Air District staff analyzed the health impacts of air pollution on Bay Area residents in preparing the Bay Area 2010 Clean Air Plan (see Appendix A of the Plan). [insert link to 2010 CAP: http://www.baaqmd.gov/Divisions/Planning-and-Research/Plans/Clean-Air-Plans.aspx] This analysis found that fine PM is the air pollutant which imposes the greatest burden on public health, and that exposure to PM accounts for more than 90% of premature mortality related to air pollution in the Bay Area. In addition, in fall 2011 Air District staff issued a report entitled Health Impact Analysis of Fine Particulate Matter in the San Francisco Bay Area.
Studies show that long-term exposure to diesel PM is associated with increased risk of lung cancer. In 1998 the California Air Resources Board took action to classify diesel PM as a toxic air contaminant. Analysis performed by the Air District found that diesel PM is responsible for over 80 percent of the total cancer risk from toxic air contaminants in the Bay Area.
PM is the major cause of reduced visibility (haze) in the United States, including both urban and rural areas. Poor visibility can impact quality of life, as well as potentially deter tourism in cities, as well as places like Yosemite Valley and the Grand Canyon where millions of visitors come every year to take in the views.
Certain types of PM, such as black carbon (soot), can stain and damage building facades and other materials. This is a particular concern in the case of historically or culturally significant objects buildings, and monuments, and statues. Cleaning these landmarks can be expensive and time-consuming.
Relatively large particles (PM10) generally remain suspended in the air for short periods of time (minutes or hours). PM10 particles can travel as little as a hundred yards or as much as 30 miles. In contrast, because smaller particles are lighter, PM2.5 can remain suspended in the air for days or weeks, and can travel hundreds of miles before settling out. Depending on the chemical composition of the particles and where they are deposited, the ecological impacts of PM deposition can include:
- acidification of lakes and streams
- disturbing the nutrient balance in coastal waters and large river basins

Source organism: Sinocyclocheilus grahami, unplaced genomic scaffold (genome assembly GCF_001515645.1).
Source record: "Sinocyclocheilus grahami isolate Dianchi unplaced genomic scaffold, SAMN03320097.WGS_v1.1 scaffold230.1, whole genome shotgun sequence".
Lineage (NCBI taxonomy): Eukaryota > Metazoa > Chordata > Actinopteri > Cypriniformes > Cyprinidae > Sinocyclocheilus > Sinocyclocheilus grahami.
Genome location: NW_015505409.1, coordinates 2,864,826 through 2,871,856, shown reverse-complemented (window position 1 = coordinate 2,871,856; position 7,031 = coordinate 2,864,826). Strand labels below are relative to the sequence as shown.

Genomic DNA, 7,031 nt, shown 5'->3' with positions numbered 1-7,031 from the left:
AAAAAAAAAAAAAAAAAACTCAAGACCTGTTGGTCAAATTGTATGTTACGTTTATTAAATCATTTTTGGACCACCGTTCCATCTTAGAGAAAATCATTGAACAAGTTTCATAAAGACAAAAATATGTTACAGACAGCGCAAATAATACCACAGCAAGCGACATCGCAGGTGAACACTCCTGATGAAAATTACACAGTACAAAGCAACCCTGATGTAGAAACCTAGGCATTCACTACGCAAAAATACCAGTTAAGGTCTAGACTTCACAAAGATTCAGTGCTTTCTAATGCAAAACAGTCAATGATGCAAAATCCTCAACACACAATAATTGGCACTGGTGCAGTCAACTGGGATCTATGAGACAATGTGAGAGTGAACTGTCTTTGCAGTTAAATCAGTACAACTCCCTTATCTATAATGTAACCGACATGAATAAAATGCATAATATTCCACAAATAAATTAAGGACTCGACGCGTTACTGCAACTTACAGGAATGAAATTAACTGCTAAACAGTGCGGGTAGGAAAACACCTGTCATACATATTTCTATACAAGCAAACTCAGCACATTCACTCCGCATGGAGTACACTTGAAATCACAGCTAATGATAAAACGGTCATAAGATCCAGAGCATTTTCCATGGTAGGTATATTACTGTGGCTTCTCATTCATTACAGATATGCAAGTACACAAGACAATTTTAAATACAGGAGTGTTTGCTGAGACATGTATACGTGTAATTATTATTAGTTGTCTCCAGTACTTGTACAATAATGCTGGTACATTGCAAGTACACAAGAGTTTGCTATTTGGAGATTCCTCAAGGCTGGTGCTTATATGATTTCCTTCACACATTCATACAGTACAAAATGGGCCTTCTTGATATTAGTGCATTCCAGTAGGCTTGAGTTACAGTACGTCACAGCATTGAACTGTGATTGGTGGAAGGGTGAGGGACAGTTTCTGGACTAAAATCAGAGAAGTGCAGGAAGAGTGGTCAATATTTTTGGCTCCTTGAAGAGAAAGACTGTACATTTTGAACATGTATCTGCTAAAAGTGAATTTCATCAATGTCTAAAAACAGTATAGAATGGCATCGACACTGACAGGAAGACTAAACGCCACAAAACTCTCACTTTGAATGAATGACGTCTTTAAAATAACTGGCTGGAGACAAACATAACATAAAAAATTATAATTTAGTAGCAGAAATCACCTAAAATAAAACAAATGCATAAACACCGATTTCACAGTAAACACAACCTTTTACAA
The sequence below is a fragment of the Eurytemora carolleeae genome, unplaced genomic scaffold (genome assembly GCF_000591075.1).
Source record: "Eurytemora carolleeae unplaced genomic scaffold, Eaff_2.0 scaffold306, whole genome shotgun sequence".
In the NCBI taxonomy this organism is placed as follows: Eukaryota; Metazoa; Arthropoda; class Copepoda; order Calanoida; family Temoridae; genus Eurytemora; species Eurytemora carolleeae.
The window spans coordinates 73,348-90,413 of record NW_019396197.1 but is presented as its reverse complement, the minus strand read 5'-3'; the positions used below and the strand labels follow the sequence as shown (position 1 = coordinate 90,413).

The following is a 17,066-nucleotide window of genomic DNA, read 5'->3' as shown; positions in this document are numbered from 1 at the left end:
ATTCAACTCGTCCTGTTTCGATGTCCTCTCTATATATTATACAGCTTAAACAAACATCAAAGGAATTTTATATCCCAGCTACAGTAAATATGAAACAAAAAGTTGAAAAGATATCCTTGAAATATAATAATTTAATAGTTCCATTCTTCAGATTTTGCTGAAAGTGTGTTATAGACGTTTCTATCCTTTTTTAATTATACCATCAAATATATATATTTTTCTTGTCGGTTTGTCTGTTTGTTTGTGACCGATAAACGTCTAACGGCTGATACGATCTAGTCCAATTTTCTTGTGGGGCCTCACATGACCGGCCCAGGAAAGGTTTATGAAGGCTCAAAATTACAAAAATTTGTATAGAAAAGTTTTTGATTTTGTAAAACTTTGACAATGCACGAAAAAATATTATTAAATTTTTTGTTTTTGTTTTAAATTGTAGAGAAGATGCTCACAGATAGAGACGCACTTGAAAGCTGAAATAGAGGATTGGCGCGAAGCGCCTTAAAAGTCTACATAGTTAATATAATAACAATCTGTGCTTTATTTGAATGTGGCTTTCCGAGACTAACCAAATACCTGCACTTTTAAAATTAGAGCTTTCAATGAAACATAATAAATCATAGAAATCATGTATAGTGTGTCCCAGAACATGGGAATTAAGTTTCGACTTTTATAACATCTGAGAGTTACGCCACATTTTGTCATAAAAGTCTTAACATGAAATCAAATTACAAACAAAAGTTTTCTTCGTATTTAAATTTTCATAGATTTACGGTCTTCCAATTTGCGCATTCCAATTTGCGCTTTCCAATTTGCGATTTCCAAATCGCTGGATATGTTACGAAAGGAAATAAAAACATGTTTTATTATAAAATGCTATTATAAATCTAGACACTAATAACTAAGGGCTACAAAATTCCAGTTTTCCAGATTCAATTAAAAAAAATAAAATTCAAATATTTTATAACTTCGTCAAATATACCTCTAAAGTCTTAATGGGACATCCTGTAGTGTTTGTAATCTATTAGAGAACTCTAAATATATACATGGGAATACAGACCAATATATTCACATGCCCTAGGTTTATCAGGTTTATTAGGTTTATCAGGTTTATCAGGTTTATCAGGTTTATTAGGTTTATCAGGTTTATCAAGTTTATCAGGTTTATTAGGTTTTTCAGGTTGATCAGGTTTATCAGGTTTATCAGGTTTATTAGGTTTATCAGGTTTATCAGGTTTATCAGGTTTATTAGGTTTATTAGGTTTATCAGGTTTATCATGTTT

- depleting the nutrients in soils
- damaging sensitive forests and farm crops
Particulate matter may also play an important role in terms of climate change. Some types of PM, such as aerosols that contain sulfate, scatter sunlight back to space, thus cooling the atmosphere. However, some other types of particles contribute to global warming. Black carbon or “soot”, a type of PM produced by incomplete combustion of fossil fuels or biomass, has been identified as a significant contributor to climate change. When black carbon accumulates on snow or sea ice, it decreases the ability of the surface to reflect sunlight. By absorbing sunlight, black carbon accelerates the melting of glaciers and polar icecaps, one of the most dramatic examples of how man-made emissions are changing the global climate.
Climatologists are still working to better understand the effects of various particle types and the net effect of PM on global climate change. The Intergovernmental Panel on Climate Change’s (IPCC) Fourth Assessment Report states that overall, man-made particulates (excluding the effect of black carbon on snow or ice) create a net cooling effect. Regardless of their overall impact on the climate, however, man-made particulates are still harmful to human health. The climate impacts of various types of PM are summarized in the table below.
PM conditions in the Bay Area
National standards: As shown in the table below, the Bay Area currently attains the national annual average and 24-hour standards for PM10, and the national annual average standard for PM2.5. U.S. EPA significantly tightened the national 24-hour PM2.5 standard from 65 µg/m3 (micro-grams per cubic meter) to 35 µg/m3 in 2006. Based on air quality monitoring data for the 2006-2008 period, which showed the Bay Area exceeding the revised standard by a small margin, EPA designated the Bay Area as non-attainment for the 24-hour national PM2.5 standard in December 2009. However, since that time, Bay Area PM2.5 levels have declined. Although the Bay Area is still officially designated as non-attainment, monitoring data for 2008-2010 shows that the Bay Area met the 24-hour national PM2.5 standard during this period.
State standards: California’s air quality standards are the most stringent and health-protective standards in the nation; the California standards are designed to provide additional protection for those segments of the population who are most sensitive to the effects of air pollution. Currently the Bay Area, like virtually all of California, is designated as nonattainment for the State PM10 standard. The Bay Area, like most urban areas, is also designated as nonattainment for the State PM 2.5 standard.
|Bay Area Status CA Standard
|Bay Area Status
| PM10 - Annual
| PM10 - 24-hour
| PM2.5 - Annual
| PM2.5 - 24-hour
PM Planning Activities
See the PM Planning page for information on the District’s current PM planning activities.
Efforts to reduce PM
Although the Bay Area does not yet attain all national and State PM standards, we have made major progress in reducing PM levels over the past 20 years. In response to concern about the public health impacts of PM, the Air District and the California Air Resources Board have been taking strong action to reduce emissions of directly-emitted PM, as well as PM precursors, from key emission sources, as described below.
Reducing PM Emissions from Mobile Sources